One of the challenges museum conservators have to face when cleaning historic objects is learning the difference between new dirt, historic dirt, degraded coatings and original surface finishes. All have an effect on the overall appearance of objects and, working with curators, conservators have to decide what needs to be cleaned, removed or kept to preserve the integrity of the object.
A collection of painted plaster models recently received by National Museums Scotland has presented just such a challenge to the Artefact Conservation department.
The National Museums have recently acquired a group of plaster models by Ratho born sculptor David Watson Stevenson (1842-1904). Stevenson is probably best known for his sculpture of William Wallace at the National Wallace Monument in Stirling.
The models have been brought into the conservation labs for condition assessment and treatment before they go on display in a temporary exhibition of new decorative art acquisitions entitled “New For You” in the National Museum of Scotland. They include two models of Robert Burns and a series of models of allegorical females, commissioned for a memorial in Oldham dedicated to John Platt, a Victorian industrialist.
Usually the public get to see objects when we have finished the conservation, however, in this exhibition we will be displaying the pieces partially cleaned and repaired, to give visitors an insight into what is involved and how the objects will visually change once treatment is completed.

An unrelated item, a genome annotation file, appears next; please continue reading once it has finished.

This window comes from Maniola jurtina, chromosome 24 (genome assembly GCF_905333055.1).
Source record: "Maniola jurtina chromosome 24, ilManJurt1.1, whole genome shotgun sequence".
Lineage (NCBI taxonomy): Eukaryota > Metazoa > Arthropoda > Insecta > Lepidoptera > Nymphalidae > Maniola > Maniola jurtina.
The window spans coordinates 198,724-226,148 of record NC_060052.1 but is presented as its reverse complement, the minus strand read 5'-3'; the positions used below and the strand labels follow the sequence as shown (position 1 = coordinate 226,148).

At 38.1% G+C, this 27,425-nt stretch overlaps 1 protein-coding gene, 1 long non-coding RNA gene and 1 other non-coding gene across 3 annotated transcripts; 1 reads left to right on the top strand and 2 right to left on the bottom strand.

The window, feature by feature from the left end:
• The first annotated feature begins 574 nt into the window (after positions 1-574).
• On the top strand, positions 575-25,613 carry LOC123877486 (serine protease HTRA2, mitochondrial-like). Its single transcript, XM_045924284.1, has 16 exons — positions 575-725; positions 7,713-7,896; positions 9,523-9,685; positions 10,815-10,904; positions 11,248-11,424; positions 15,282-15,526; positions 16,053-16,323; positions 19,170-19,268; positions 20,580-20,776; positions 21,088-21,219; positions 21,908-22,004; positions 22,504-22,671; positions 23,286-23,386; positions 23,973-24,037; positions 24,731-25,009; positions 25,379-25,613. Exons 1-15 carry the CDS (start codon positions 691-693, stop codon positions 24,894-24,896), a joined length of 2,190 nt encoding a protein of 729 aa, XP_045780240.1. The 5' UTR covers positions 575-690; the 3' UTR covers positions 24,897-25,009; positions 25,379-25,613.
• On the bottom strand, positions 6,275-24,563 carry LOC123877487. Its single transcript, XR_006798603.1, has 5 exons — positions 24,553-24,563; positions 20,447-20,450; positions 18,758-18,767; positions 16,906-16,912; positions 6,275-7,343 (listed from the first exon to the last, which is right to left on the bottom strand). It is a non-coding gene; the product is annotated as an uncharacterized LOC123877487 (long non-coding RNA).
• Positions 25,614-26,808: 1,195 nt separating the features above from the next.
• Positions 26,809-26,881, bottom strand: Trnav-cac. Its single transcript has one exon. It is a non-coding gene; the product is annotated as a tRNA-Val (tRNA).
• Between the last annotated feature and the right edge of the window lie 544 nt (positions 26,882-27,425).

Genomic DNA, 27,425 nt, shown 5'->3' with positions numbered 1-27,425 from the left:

It is always exciting to get new acquisitions, and as a Conservator you get to see these objects at close hand. Sometimes all isn’t as it seems, and once you start working on a piece you start to uncover its secrets. In this case our investigations have led to the conclusion that some of the sculptures would have originally looked very different from how they do today. Using conservation cleaning techniques, we have been able to start restoring the original appearance of some of the sculptures.
We are also starting to understand why some of the sculptures look the way they do now. The allegorical figure on the left has been overpainted. Further investigation shows that the figure was originally painted using copper based metal powders to imitate a bronze finish, giving it an appearance similar to the figure on the right. We now believe the metal powders on the figure on the left have corroded and stained the overpaint, causing the darkening to the face and arm.
The plaster models have also had to get some first aid treatment. In the past, prominent areas such as toes, fingers and limbs have been damaged by accidental knocks and bumps. Some of the applied paint on the sculptures is now loose and falling off and this has to be stabilised before any cleaning can take place.
The models also contain iron and copper wire supports called armatures. Due to damp conditions these armatures corrode, the corrosion expands forcing the plaster to spall off the surface and the armatures become weaker. In the worst case this caused the head to detach from the body of the figure shown below.
You can see the conserved models on display in the Grand Gallery at National Museum of Scotland.